Sia, Auckland NZ, 2017

Sia
5th December 2017
Mount Smart Stadium, Auckland, New Zealand.

Review by Sarah Kidd. Photography by David Watson.

Sia performing live in Auckland, New Zealand, 2017. Image By David Watson.

Tuesday in the City of Sails and it is starting to look like a girl’s night out in more ways than one as thousands of predominantly female fans troop towards the gates of Mt Smart Stadium in the sweltering late afternoon sun to catch an all-girl line up on stage.

Despite New Zealand’s own Theia taking the stage at 6pm – which is relatively early for an act on a weeknight where people are still trying to get across town – it was great to see that a large crowd had gathered at the foot of the stage to witness her performance. Looking every inch the classical beauty in a simple black pant suit, her hair tied back in a smooth ponytail and her signature silver shoes adorning her feet; Theia regaled the crowd with tracks such as the gorgeous ‘Champagne Supanova’ and the upbeat ‘Treat You’. Backed by her two piece band Theia was also joined tonight by a third musician, the very talented bassist Marika Hodgson, last seen accompanying Hollie Smith in support of the phenomenal Alison Moyet. While plagued with sound mixing issues, Theia still put in a solid performance worthy of her slot on such a massive line-up of artists. Finishing on the track that kick started her career, ‘Roam’ resulted in the crowd singing along to the words and cheering enthusiastically to let Theia know just how much she was indeed appreciated.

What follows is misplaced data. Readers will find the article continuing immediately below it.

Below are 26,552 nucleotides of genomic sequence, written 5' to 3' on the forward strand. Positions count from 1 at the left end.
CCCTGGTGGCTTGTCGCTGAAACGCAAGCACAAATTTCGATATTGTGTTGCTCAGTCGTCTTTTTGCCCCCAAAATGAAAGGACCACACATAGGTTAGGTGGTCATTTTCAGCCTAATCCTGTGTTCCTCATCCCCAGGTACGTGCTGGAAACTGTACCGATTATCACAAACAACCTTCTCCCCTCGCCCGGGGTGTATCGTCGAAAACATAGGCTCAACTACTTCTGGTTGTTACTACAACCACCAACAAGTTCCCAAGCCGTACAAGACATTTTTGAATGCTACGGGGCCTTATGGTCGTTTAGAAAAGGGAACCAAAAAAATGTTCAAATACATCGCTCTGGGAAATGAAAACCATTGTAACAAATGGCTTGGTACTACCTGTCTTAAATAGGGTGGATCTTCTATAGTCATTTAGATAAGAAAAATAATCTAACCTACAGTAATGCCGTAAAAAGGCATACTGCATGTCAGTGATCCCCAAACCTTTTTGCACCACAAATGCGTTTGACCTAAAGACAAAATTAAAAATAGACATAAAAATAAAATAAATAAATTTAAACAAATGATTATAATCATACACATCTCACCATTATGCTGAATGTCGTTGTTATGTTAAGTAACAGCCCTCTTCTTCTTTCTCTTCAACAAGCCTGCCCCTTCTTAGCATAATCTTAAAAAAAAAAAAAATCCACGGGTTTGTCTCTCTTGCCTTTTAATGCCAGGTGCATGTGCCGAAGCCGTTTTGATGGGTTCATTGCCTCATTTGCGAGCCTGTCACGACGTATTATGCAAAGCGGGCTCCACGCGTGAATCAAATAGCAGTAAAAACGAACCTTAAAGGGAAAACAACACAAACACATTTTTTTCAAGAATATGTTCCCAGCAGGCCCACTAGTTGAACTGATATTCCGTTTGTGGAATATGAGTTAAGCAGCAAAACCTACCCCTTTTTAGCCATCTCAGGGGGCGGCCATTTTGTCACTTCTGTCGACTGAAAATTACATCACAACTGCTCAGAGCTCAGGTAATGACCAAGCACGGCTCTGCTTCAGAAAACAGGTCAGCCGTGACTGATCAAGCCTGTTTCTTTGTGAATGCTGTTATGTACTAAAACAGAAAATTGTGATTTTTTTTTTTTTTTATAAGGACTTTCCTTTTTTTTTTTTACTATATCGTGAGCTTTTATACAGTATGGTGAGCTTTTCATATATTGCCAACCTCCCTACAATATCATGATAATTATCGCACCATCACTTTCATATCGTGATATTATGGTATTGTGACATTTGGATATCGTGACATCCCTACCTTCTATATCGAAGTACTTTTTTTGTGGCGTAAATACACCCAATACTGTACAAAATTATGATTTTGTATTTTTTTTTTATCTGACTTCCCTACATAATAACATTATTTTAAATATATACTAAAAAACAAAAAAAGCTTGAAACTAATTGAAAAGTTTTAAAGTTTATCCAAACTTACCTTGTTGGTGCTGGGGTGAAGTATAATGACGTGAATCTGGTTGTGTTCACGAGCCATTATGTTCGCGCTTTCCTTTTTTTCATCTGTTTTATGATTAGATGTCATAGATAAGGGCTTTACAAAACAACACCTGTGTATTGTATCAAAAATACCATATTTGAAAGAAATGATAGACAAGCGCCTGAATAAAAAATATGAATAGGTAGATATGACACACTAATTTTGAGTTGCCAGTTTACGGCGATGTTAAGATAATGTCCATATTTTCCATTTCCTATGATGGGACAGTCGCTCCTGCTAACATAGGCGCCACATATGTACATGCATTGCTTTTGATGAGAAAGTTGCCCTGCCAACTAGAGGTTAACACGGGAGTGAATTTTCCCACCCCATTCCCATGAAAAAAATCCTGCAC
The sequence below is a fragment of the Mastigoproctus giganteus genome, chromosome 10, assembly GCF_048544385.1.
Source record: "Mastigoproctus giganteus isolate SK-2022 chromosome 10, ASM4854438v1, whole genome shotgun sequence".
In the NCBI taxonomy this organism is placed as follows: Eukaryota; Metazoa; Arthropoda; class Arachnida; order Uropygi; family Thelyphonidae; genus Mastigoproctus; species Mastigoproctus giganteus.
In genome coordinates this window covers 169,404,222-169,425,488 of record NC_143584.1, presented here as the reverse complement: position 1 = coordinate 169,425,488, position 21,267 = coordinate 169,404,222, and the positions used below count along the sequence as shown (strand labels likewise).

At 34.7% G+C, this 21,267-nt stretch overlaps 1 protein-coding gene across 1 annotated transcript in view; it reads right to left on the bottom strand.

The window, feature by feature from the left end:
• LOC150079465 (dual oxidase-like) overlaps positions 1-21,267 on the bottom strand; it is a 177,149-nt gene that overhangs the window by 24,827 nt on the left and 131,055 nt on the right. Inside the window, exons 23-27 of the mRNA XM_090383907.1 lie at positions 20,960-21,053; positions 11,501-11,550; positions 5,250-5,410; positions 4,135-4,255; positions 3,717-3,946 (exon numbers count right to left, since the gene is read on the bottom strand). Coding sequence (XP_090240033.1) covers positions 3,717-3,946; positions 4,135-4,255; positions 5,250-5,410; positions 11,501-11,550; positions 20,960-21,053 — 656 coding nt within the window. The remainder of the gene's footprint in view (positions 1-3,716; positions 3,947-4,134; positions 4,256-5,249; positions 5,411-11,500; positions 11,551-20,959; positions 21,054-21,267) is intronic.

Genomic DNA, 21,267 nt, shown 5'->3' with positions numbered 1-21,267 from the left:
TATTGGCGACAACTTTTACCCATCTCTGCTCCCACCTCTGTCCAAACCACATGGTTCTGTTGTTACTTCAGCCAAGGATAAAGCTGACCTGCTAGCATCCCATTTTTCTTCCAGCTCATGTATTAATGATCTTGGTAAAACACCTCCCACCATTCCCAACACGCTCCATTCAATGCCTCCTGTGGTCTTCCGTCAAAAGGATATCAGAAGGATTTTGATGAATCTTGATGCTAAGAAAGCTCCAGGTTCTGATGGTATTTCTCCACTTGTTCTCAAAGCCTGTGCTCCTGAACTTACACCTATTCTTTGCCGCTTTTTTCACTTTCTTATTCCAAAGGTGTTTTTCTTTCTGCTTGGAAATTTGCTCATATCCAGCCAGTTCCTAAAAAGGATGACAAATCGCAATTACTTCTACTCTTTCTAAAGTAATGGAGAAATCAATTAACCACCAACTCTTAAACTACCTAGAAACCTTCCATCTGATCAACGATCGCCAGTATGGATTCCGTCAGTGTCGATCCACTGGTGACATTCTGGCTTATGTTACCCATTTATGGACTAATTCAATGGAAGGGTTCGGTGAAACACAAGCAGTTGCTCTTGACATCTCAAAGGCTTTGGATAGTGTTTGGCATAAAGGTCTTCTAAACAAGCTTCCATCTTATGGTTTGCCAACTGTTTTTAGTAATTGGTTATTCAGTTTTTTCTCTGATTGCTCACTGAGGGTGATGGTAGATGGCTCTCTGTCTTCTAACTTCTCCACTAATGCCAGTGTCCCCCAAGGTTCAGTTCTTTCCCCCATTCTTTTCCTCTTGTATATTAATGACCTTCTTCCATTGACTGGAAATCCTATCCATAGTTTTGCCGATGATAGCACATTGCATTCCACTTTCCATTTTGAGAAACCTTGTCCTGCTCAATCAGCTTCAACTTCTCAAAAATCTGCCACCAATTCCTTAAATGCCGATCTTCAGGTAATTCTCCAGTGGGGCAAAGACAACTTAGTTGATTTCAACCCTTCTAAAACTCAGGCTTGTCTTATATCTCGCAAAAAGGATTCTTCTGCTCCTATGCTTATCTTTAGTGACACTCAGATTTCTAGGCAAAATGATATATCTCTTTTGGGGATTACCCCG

Between acts the gaps were just big enough for people to scurry off and find bathrooms or food stands; many of the fans hitting the merchandise desks for a replica Sia wig or bow.

With the sun still very much shining high in the sky, it was the turn of British singer Charli XCX to take the stage. With a simple but colourful DJ desk set up in the middle and a bank of lights on stands surrounding it, Charli XCX began her set atop the aforesaid desk, a dusky pink flag with ‘XCX’ emblazoned across it behind her. Dressed like a cross between pure rock star and clubbing goddess, Charli looked killa cool in a black latex top with silver studded pants and sunglasses to match. Kicking off with ‘Dreamer’ the twenty-five year old quickly had the crowd dancing to her poptastic beats and high energy. Jumping straight into a cover of the frenetic Icona Pop track ‘I Love It’ and the crowd both young and old were soon abandonedly shouting “I don’t care” at the top of their lungs. Dynamism was the name of the game as Charli worked the DJ desk, the stage and even at one point the crowd itself as she jumped down into the pit and balanced against the barrier to high five the sea of hands that surrounded her, the fans loving every second of the opportunity to get that much closer to their idol. “Sing it! Do It!” Charli called to the crowd time and time again; punters in the stands performing their best dance moves (in spite of the overwhelming and distorted bass that plagued some of her tracks) even getting a shout out from the pint sized starlet “ I see you over there dancing, I love it!”